I’m a native Californian, born and raised in earthquake country.
I remember the rolling that thrust me awake in my childhood bed during the 1971 Sylmar quake. As a reporter, I covered the aftermath of the 1994 Northridge temblor, writing about collapsed buildings, devastated lives and efforts to recover.
And, of course, there have been countless others jolts, the sort that I’ve come to expect and accept as a familiar, though vexatious, consequence of living in a place of astonishing natural beauty forged in large measure by all that seismic activity.
But my long experience with earthquakes has also led me to become a bit blasé about massive amounts of energy released by the movement of tectonic plates. Familiarity might breed contempt, as the saying goes, but when it comes to earthquakes, in my case it sometimes also breeds apathy.
This isn’t because I’m unafraid. Indeed, earthquakes scare me most because they are cruelly arbitrary. We have no warning as to when or where they will strike, so my detachment is likely due more to paralysis than a lack of respect for the seriousness of the threat.
Recognizing my deficient mindset after the latest major quakes hit Southern California — the 6.4 and 7.1 magnitude shakers near Ridgecrest on July 4 and 5 — I headed over to the fire administration offices at the Newport Beach Civic Center. There I met with life safety specialist and disaster-preparedness authority Matt Brisbois, an engaging and passionate professional who’s been doing this type of work since 2005.
I first met Brisbois 10 years ago during a bout of conscientiousness, when I enrolled in Newport’s Community Emergency Response Team (CERT) training program, which he continues to run. The CERT classes, which are free to residents — and which are held in communities throughout the nation — are designed to teach nonprofessionals how to prepare for, and respond to, natural disasters.
Brisbois, as I had hoped, politely and expertly disabused me of my what’s-the-point fatalism.
No, we don’t know where we will be when a major earthquake strikes and that unpredictability can lead to foolish decisions.
“It’s human nature,” Brisbois acknowledged. “Most people freeze or run” when the shaking starts, though he dryly notes that “you can’t outrun an earthquake.”
The best strategy in most cases is to stay put and make the best of where you are.
But that doesn’t mean you can’t improve your circumstances.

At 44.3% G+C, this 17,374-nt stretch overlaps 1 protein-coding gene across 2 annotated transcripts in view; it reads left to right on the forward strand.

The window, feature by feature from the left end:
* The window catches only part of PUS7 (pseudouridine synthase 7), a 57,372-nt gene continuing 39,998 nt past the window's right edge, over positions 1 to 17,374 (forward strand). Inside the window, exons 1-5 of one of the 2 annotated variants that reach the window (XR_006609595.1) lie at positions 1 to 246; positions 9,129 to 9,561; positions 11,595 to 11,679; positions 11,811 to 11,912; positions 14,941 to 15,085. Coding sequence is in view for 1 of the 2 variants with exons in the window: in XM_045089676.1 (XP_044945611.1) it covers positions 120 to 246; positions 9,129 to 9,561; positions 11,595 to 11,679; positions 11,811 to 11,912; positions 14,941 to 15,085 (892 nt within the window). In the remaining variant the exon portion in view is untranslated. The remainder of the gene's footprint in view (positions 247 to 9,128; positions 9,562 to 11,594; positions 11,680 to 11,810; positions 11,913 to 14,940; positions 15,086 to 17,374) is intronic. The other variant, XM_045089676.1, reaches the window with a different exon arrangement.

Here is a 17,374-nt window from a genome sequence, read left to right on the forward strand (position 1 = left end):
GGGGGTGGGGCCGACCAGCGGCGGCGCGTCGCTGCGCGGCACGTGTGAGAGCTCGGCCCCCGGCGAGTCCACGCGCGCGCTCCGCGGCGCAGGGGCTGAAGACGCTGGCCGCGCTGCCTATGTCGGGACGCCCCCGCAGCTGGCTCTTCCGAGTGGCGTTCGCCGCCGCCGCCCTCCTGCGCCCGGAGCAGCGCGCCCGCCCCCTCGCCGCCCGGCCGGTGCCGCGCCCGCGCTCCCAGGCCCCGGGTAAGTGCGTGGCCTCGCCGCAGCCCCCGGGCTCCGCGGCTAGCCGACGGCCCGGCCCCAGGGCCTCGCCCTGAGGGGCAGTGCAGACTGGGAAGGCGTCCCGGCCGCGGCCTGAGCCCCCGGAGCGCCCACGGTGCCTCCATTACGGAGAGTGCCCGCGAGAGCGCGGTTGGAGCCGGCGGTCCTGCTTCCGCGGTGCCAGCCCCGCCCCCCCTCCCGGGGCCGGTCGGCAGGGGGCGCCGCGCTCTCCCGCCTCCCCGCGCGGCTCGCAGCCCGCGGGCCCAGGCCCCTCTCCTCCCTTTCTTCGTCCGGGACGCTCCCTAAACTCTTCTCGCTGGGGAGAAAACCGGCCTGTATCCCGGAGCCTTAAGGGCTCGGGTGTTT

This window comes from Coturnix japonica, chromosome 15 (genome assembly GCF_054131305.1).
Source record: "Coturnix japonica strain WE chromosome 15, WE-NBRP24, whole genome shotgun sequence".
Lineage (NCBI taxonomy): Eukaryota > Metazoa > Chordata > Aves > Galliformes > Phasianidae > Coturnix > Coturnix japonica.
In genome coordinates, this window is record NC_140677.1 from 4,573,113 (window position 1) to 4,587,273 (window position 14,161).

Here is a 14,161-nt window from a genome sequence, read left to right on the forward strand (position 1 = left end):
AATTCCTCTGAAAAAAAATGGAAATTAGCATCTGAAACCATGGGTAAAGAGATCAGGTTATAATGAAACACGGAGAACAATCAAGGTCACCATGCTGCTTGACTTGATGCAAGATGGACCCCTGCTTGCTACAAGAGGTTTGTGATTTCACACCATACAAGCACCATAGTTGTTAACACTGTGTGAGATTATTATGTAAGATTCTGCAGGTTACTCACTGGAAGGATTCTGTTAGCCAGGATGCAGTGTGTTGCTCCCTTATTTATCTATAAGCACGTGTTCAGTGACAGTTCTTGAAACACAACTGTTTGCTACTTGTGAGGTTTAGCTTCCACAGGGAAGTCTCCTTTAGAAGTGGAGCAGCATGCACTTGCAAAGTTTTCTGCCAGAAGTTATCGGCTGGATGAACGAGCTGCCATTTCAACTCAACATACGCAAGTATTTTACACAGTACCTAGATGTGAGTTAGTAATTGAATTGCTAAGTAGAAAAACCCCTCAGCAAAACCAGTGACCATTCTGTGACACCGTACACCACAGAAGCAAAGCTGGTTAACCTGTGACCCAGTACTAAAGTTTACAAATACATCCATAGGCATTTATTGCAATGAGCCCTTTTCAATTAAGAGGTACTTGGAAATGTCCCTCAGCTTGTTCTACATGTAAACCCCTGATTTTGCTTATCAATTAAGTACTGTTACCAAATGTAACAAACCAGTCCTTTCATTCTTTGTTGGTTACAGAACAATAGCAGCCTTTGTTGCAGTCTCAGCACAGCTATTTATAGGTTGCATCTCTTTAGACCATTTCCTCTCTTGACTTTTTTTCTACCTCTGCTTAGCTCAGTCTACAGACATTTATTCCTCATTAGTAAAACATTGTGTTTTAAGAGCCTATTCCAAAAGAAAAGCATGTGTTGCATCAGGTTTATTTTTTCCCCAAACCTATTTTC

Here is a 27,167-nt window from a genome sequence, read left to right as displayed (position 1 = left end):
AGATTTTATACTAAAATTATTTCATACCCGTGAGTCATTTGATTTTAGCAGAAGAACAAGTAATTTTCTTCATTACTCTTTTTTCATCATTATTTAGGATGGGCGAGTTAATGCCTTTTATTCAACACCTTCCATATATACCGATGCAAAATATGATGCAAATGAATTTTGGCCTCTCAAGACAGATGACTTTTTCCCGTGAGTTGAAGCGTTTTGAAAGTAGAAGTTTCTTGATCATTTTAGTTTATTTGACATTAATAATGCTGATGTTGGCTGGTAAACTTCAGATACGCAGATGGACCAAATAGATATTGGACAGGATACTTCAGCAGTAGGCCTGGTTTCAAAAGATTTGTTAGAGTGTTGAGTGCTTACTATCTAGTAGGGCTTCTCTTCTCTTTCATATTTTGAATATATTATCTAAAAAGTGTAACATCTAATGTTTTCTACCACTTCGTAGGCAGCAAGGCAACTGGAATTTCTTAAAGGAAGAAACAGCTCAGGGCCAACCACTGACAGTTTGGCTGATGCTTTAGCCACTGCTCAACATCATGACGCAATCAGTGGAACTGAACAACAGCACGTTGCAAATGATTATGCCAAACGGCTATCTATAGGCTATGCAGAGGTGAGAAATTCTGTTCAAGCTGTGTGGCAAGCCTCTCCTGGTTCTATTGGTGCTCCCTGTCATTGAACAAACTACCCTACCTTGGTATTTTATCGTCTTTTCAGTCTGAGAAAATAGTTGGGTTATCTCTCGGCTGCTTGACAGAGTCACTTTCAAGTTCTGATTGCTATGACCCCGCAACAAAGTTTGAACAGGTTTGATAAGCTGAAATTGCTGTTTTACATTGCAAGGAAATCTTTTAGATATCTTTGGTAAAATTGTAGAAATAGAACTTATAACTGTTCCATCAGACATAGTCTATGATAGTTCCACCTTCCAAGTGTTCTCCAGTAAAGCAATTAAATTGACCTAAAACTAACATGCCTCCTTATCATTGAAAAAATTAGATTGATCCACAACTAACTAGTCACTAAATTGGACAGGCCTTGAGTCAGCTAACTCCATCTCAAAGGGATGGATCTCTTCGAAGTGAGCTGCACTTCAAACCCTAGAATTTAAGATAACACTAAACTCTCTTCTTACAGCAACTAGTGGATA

When indoors, the old “duck, cover and hold” method taught in schools is still the best response, Brisbois said. That is, drop down under or next to a sturdy object and away from windows, chimneys, televisions or other hazards; cover your head and hold on until the shaking ceases. Watch out for glass shards and objects that might be propelled across a room, as you’re more likely to be injured from those than from a building collapse.
If outdoors, situational awareness is key. If you’re in a clear area, stay there, but try to move away from anything that might fall on you, such as trees, power lines and building exteriors. If you’re driving, pull over and stay inside the vehicle, again avoiding spots where you’d be vulnerable to falling objects.
Brisbois’ focus is largely on the critical before and after scenarios.
There are the recommended steps to take beforehand, including making a family plan for meeting and checking on each other; learning how to turn off the gas; stocking food and water with decades-long shelf lives; strapping down major appliances; digitally storing copies of important documents and photos; and having first-aid supplies, flashlights, batteries or solar-powered lights readily available.
The hours immediately following a big quake are crucial.
“The first 72 hours to a week, the government is going to be overwhelmed,” Brisbois said. “The city of Newport Beach is begging you take care of yourself.”
In Newport, as in most cities, standard protocol is for first responders (Brisbois prefers the term “professional responders”) to conduct a “windshield survey,” during which they assess damage and prioritize the allocation of resources in order to do the greatest good for the greatest number. Obviously, structural collapses and life-threatening emergencies would be handled first.
“The first 72 hours to a week, the government is going to be overwhelmed. The city of Newport Beach is begging you take care of yourself.”
Residents can assist tremendously in this process by checking on their neighbors and identifying problems, so that when emergency workers do arrive they can be quickly apprised of conditions in the immediate area. It’s best not to call 911 unless the situation is truly urgent, as the system will likely be log-jammed.
One of the most helpful steps, Brisbois has learned, is for neighbors to get organized and learn how to work together to improve preparedness and respond quickly and effectively when disaster strikes.
I’m done with apathy, for good this time. I’ve been reviewing my CERT materials, ordering supplies and making sure that everyone in my family knows what to do too.
I encourage everyone to sign up for CERT classes — they are also offered in Costa Mesa, Laguna Beach, Huntington Beach, and many other cities in Orange County — but if you can’t attend at least educate yourself about recommended earthquake procedures and basic first aid.
There’s nothing we can do to stop the earth from shaking. But, as Brisbois can attest, there’s actually much that we can do to keep ourselves and our loved ones as safe as possible when it happens.